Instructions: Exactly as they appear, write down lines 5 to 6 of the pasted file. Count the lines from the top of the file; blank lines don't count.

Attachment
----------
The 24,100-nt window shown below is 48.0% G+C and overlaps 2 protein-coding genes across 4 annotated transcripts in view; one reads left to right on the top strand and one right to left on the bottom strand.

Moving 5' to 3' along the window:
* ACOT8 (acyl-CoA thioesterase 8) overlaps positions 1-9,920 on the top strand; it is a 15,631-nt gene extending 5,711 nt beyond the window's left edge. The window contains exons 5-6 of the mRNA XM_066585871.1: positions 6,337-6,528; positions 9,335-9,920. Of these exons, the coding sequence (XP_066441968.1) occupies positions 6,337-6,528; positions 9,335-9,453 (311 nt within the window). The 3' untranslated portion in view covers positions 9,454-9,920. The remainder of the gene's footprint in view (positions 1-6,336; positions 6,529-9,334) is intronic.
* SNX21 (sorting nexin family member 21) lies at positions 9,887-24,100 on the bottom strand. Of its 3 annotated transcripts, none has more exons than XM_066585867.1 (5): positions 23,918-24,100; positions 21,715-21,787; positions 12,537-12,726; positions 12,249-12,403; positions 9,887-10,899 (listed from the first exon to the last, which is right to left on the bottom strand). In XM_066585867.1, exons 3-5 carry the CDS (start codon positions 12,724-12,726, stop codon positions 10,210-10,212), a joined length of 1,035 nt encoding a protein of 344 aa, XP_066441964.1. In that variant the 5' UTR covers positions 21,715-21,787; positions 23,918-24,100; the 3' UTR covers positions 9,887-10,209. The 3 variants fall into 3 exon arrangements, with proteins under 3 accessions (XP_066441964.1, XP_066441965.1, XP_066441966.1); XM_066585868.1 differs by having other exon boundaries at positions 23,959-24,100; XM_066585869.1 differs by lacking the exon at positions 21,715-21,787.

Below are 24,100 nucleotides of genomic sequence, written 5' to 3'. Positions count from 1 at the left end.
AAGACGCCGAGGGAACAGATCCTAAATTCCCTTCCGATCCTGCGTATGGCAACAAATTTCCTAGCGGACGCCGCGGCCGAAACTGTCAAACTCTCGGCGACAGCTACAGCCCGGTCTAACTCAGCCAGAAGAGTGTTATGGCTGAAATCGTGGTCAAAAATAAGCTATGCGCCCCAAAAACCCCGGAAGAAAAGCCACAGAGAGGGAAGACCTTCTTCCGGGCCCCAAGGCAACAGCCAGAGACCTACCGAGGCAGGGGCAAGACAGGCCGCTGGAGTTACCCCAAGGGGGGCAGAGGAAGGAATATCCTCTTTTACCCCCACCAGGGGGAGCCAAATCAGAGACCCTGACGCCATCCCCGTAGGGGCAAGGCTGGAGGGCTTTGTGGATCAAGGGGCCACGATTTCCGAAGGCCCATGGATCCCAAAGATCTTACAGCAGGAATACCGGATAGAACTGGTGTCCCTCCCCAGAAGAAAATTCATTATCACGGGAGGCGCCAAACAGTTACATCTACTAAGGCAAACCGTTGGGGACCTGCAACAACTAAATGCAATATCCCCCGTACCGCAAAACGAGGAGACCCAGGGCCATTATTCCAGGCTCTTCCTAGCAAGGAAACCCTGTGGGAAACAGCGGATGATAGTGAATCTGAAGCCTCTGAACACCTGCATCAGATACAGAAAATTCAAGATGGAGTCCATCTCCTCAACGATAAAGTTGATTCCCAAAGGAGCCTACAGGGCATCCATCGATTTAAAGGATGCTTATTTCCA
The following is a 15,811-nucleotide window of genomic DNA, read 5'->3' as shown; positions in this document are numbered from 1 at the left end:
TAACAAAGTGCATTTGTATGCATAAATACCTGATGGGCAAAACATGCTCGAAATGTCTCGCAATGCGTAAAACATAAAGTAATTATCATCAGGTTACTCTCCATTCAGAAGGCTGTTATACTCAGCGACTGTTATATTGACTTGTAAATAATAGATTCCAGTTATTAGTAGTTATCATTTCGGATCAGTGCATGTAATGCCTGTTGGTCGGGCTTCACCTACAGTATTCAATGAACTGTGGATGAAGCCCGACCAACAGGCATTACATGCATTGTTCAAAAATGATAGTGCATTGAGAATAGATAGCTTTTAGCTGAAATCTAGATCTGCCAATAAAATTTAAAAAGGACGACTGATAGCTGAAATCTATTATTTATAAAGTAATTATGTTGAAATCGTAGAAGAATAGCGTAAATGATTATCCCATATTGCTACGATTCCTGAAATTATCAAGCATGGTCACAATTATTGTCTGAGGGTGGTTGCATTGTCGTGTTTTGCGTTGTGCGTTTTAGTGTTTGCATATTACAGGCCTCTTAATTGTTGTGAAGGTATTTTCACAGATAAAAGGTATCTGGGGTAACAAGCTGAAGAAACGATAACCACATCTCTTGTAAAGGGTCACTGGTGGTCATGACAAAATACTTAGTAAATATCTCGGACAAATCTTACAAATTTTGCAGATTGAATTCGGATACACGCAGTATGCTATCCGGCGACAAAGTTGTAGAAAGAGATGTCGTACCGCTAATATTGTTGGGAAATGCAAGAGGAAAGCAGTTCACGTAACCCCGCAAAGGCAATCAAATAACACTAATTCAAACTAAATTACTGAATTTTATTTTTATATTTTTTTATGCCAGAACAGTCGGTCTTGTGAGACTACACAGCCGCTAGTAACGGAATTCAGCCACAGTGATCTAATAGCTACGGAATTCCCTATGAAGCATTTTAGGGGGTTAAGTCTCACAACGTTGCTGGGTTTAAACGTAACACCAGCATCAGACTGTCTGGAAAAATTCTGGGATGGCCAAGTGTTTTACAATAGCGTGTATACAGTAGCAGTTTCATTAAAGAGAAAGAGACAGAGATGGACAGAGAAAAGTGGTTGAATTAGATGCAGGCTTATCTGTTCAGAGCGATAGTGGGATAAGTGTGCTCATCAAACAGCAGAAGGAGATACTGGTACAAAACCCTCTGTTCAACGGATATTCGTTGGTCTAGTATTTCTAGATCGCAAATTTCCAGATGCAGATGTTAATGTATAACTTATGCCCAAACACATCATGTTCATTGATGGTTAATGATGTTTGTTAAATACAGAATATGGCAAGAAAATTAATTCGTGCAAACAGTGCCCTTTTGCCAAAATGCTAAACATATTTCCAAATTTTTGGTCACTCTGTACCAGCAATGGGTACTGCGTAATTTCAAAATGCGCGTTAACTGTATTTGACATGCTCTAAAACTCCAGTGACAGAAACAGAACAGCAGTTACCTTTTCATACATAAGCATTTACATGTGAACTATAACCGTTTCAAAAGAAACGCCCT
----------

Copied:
Below are 24,100 nucleotides of genomic sequence, written 5' to 3'. Positions count from 1 at the left end.
AAGACGCCGAGGGAACAGATCCTAAATTCCCTTCCGATCCTGCGTATGGCAACAAATTTCCTAGCGGACGCCGCGGCCGAAACTGTCAAACTCTCGGCGACAGCTACAGCCCGGTCTAACTCAGCCAGAAGAGTGTTATGGCTGAAATCGTGGTCAAAAATAAGCTATGCGCCCCAAAAACCCCGGAAGAAAAGCCACAGAGAGGGAAGACCTTCTTCCGGGCCCCAAGGCAACAGCCAGAGACCTACCGAGGCAGGGGCAAGACAGGCCGCTGGAGTTACCCCAAGGGGGGCAGAGGAAGGAATATCCTCTTTTACCCCCACCAGGGGGAGCCAAATCAGAGACCCTGACGCCATCCCCGTAGGGGCAAGGCTGGAGGGCTTTGTGGATCAAGGGGCCACGATTTCCGAAGGCCCATGGATCCCAAAGATCTTACAGCAGGAATACCGGATAGAACTGGTGTCCCTCCCCAGAAGAAAATTCATTATCACGGGAGGCGCCAAACAGTTACATCTACTAAGGCAAACCGTTGGGGACCTGCAACAACTAAATGCAATATCCCCCGTACCGCAAAACGAGGAGACCCAGGGCCATTATTCCAGGCTCTTCCTAGCAAGGAAACCCTGTGGGAAACAGCGGATGATAGTGAATCTGAAGCCTCTGAACACCTGCATCAGATACAGAAAATTCAAGATGGAGTCCATCTCCTCAACGATAAAGTTGATTCCCAAAGGAGCCTACAGGGCATCCATCGATTTAAAGGATGCTTATTTCCA